New exhibition opening on Thursday 25th June at Kapiti Gallery. Come and see what members of Kapiti Arts and Crafts Society created during the COVID-19 lockdown.
If you join the Society later in the year, the subscription from 1st August 2020 is reduced to Single – $60.00 : Double – $115.00 : Student – $45.00
An amended Groups list is posted, with a new convener for the Embroidery Group and the Portrait painting group deciding to meet once a month rather than twice. You can pick up a copy of our monthly newsletter from the shop or gallery, along with the updated groups list.
Kāpiti Gallery reopened with a successful exhibition of “Lock down work”. The current exhibition inspired a range of artworks with “Drip, Dribble and Splash” as their theme! See more on our Facebook page.
Kāpiti Gallery is re-opening on Thursday 11th June. Our “A Song in Art” exhibition was cut short by the lockdown, so it’s continuing until Sunday 21st June. Winter opening hours are 10.00 am to 3.00 pm.
The next exhibition is “Lockdown 2020”, opening on Thursday 25th June for all Groups’ members to display work done during the lockdown period.
“Drip, Dribble and Splash” begins in July, and the revised programme for the rest of the year is on the Gallery page.
It’s great to be getting back to normal! We look forward to seeing you.
We are delighted to be back and able to provide our art and craft to the local community.
We’re renowned for the quality of our members’ work – so make this your first stop for your new baby, warm woollies for you and growing children, toys – including robust wooden trucks, cars and trains – unique gift ware, one-off jewellery items, pottery and paintings.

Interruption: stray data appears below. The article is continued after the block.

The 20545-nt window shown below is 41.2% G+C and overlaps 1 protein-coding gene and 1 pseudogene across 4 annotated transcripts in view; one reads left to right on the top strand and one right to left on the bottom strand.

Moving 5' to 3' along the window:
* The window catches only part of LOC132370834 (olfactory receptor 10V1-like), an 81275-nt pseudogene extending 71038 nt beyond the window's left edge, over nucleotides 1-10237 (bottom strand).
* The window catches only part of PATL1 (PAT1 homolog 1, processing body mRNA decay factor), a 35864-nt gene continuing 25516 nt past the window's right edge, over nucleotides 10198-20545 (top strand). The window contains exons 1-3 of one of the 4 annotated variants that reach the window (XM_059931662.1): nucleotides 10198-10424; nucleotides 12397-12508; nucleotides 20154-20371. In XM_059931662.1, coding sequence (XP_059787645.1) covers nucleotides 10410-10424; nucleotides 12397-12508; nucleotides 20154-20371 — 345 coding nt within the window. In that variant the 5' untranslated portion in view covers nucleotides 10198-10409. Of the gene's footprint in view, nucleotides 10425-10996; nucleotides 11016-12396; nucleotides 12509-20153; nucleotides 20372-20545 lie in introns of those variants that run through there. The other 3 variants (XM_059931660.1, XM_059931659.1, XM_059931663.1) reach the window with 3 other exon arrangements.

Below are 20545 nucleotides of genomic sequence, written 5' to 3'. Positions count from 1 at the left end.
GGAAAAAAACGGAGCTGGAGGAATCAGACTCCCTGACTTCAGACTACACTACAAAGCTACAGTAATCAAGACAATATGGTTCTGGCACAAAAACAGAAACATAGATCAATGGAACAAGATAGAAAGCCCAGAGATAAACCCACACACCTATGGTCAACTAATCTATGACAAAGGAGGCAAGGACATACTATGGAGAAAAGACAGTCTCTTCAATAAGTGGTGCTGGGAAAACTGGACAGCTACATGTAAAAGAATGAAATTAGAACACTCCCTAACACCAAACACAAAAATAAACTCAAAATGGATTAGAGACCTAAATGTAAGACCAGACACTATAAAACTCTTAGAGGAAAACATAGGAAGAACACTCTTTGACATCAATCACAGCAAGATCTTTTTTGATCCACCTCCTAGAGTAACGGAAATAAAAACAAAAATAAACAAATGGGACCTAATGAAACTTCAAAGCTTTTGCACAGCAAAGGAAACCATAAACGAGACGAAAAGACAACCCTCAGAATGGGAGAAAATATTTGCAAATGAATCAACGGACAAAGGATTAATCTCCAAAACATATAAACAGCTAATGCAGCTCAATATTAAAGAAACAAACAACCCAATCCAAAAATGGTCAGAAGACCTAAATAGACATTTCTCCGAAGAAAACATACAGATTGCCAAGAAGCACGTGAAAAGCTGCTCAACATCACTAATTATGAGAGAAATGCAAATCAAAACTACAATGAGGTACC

Support local businesses.
Kapiti Arts and Crafts Society Shop, workrooms and Kapiti Gallery closure
In the interests of our members and the general public, Kāpiti Gallery and our workrooms at 192 Matai Road will also be closed in the meantime, and we have decided to close our arts and crafts shop at 20 Raumati Road for at least the next 4 weeks.
As soon as we’re “open for business” again, we’ll let you know!
Many of our shop’s volunteer minders are seniors, and with other society members compromised health-wise, we do not have the numbers to keep the shop open just now. (We thank all who have worked in the past week and all have said they were happy with the precautions we put in place.
We wish our valued Shop customers and Gallery visitors good health and hope you remain in good spirits.
Keep in touch with us and each other via Facebook – share photos and updates of your art and craft projects https://www.facebook.com/kapitiartsandcrafts
UPDATE: We are closed until the government advises Level 4 restrictions are lifted
New Zealand’s four-level COVID-19 alert system specifies public health and social measures to be taken against COVID-19.
Level 4 Eliminate: Likely that disease is not contained.
- People instructed to stay at home
- Educational facilities closed
- Businesses closed except for essential services (e.g. supermarkets, pharmacies, clinics) and lifeline utilities
- Rationing of supplies and requisitioning of facilities
- Travel severely limited
- Major reprioritisation of healthcare services